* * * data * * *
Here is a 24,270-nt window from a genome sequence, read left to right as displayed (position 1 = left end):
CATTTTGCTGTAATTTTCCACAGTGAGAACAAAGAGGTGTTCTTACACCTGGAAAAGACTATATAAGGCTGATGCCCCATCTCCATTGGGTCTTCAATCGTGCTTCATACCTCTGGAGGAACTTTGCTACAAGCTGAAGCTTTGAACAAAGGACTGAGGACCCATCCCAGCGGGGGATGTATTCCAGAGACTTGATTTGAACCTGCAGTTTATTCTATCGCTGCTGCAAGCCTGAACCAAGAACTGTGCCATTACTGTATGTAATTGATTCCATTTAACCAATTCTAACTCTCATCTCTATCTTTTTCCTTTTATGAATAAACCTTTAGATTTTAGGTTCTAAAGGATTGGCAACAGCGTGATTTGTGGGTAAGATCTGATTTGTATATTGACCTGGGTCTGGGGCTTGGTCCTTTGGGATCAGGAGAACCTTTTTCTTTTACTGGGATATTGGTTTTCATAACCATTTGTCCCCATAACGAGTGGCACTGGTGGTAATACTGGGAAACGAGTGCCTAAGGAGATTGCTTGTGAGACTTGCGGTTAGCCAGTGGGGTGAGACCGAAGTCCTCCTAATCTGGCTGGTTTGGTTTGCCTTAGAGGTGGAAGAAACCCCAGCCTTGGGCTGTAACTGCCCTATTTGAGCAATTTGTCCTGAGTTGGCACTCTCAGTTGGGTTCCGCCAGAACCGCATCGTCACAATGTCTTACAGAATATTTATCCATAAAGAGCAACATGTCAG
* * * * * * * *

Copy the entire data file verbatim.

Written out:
Here is a 24,270-nt window from a genome sequence, read left to right as displayed (position 1 = left end):
CATTTTGCTGTAATTTTCCACAGTGAGAACAAAGAGGTGTTCTTACACCTGGAAAAGACTATATAAGGCTGATGCCCCATCTCCATTGGGTCTTCAATCGTGCTTCATACCTCTGGAGGAACTTTGCTACAAGCTGAAGCTTTGAACAAAGGACTGAGGACCCATCCCAGCGGGGGATGTATTCCAGAGACTTGATTTGAACCTGCAGTTTATTCTATCGCTGCTGCAAGCCTGAACCAAGAACTGTGCCATTACTGTATGTAATTGATTCCATTTAACCAATTCTAACTCTCATCTCTATCTTTTTCCTTTTATGAATAAACCTTTAGATTTTAGGTTCTAAAGGATTGGCAACAGCGTGATTTGTGGGTAAGATCTGATTTGTATATTGACCTGGGTCTGGGGCTTGGTCCTTTGGGATCAGGAGAACCTTTTTCTTTTACTGGGATATTGGTTTTCATAACCATTTGTCCCCATAACGAGTGGCACTGGTGGTAATACTGGGAAACGAGTGCCTAAGGAGATTGCTTGTGAGACTTGCGGTTAGCCAGTGGGGTGAGACCGAAGTCCTCCTAATCTGGCTGGTTTGGTTTGCCTTAGAGGTGGAAGAAACCCCAGCCTTGGGCTGTAACTGCCCTATTTGAGCAATTTGTCCTGAGTTGGCACTCTCAGTTGGGTTCCGCCAGAACCGCATCGTCACAATGTCTTACAGAATATTTATCCATAAAGAGCAACATGTCAG